Editor’s note: This is a guest post from Valentina Thšrner da Cruz of ValeDeOro – Sostenibilidad y Minimalismo.
In December I contacted Courtney to ask if it would be ok if I spearheaded the Spanish version of project 333. A little frustrated that the Spanish blogosphere only takes part in English-speaking challenges, I wanted to test if it is possible to translate Project 333 not only to the Spanish language, but also to the diverse cultures (and economic realities) of the Spanish speaking world.
While there are many clothing related challenges in the English speaking blogosphere (Six Items or Less, several one dress for a year challenges like One Dress Protest and The Uniform Project), the Spanish speaking world is relatively challenge less.
One might argue that most people do read English, especially those with an active online life. However, not everybody is as comfortable with English when it comes to enjoying reading and discussing personal topics like downsizing their own possessions.
My personal goal with this project was (and is) to reach a maximum number of people and engage them in a reflection about ownership, use, and self-image. I would like conscious consumption to be something everybody is familiar with, especially readers in the thriving Latin American countries. Project 333 is the perfect playing ground for this kind of initiative, because it appeals to a variety of people. Together with my fellow Spanish-writing bloggers on minimalism, we managed to spread the word, every one in his or her own way:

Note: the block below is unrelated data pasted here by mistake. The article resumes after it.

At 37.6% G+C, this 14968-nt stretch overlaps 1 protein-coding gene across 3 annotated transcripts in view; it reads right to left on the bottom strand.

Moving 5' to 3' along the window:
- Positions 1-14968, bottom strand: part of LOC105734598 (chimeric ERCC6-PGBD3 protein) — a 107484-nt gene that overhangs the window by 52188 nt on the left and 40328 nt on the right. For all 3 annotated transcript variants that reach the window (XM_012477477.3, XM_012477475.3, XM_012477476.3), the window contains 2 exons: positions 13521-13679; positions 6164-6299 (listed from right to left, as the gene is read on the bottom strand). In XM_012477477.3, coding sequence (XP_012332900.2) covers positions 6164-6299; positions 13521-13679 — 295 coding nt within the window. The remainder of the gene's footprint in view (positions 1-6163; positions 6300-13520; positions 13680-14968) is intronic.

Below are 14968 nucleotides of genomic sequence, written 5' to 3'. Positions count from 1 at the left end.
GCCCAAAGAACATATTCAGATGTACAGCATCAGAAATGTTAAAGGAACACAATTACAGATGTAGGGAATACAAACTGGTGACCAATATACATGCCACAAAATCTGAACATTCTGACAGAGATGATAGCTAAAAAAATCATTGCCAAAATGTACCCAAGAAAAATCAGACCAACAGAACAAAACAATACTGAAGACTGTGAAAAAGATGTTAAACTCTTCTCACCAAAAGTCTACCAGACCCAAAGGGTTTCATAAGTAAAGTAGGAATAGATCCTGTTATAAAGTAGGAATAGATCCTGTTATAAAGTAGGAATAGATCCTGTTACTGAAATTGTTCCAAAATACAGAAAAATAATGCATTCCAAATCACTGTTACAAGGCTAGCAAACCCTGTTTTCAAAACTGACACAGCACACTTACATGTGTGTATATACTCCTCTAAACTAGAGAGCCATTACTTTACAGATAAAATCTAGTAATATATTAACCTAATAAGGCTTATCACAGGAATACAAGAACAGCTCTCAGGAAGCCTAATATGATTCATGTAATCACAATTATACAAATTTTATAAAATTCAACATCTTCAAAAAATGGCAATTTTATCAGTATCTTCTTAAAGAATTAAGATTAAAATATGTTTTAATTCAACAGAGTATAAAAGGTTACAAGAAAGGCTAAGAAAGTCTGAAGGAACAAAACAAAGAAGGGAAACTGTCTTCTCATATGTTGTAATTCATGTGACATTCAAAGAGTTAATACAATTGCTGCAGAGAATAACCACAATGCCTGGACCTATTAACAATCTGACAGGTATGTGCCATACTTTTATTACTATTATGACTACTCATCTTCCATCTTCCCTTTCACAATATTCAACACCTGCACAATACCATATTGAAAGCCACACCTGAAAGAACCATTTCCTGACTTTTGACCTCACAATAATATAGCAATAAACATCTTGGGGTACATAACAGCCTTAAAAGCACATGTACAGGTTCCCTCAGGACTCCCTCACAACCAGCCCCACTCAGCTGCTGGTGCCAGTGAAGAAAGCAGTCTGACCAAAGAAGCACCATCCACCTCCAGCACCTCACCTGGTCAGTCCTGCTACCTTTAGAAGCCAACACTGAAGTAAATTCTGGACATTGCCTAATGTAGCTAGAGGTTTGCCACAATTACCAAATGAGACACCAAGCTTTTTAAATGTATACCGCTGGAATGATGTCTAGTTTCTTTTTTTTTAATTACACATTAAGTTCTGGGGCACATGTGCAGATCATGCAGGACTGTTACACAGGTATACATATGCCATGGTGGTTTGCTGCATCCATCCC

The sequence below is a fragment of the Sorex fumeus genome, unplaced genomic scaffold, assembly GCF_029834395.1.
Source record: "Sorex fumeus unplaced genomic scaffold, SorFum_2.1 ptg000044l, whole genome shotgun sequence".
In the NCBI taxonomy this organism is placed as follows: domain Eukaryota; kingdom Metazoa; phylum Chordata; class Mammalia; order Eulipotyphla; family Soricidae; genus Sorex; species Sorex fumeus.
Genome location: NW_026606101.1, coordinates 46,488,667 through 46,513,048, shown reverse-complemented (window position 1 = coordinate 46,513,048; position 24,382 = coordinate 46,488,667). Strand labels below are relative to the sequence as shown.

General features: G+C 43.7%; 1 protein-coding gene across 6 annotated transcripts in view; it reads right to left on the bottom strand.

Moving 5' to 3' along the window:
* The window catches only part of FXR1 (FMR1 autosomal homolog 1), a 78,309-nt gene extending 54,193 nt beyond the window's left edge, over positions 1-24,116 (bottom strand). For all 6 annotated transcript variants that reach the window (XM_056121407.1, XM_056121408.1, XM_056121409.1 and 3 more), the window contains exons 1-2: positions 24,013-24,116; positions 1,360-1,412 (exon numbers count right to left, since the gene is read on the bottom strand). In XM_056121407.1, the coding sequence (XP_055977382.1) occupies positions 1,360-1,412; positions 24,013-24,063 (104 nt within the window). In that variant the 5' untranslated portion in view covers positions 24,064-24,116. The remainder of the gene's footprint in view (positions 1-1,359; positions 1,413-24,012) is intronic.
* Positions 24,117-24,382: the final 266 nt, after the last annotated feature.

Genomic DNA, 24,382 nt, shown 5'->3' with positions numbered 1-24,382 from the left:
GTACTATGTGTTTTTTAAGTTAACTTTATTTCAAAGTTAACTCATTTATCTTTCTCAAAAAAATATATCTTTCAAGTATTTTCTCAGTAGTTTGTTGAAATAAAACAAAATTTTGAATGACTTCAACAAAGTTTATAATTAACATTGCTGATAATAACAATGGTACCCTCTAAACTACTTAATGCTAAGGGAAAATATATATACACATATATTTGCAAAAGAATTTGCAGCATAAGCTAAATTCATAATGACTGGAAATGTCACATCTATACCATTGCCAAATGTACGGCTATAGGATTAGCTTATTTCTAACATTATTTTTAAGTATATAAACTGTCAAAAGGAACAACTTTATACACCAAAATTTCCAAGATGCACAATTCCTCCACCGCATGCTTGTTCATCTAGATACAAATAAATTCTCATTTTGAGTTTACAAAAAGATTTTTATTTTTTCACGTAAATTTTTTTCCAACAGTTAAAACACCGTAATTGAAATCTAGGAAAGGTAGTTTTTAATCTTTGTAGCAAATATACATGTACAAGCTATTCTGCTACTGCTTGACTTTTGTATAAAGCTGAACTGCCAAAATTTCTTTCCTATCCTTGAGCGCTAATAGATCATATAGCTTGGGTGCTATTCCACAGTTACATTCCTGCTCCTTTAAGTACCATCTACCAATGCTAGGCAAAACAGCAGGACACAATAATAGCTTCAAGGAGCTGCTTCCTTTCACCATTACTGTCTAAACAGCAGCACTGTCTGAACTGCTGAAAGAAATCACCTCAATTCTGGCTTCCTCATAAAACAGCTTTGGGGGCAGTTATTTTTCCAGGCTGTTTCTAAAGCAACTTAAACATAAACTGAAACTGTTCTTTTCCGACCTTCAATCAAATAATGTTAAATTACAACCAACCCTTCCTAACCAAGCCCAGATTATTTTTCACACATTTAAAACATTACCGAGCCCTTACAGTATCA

- In Spain the appeal is based on the frugality argument: dress well while spending less (probably a toll of the dire economic situation).
- In Latin America the appeal comes from unplugging from the mindset of “having” to buy all the time (most likely due to strong economic climates)
- Proyecto 333 is just as appealing for men as women. Interestingly, more than half of the facebook fans, twitter followers and contributers to proyecto333.org are male.
After the first weeks of the project, I decided to gather all those voices out there and give them a platform. Mimicking the English initiative, we launched the website http://proyecto333.org. Everybody involved in the project can request their own log in to contribute their articles. We also issue regular press releases to maintain the information flow towards the “traditional” press. They are already talking about planned obsolescence, so we might as well contribute our grain of salt to the solution.
There will be a second phase for the Spanish speaking proyecto333. The group is still small, but positive that we can start the change we want to see in the world. We want to see less waste, less stress, and more quality: for us and those around us.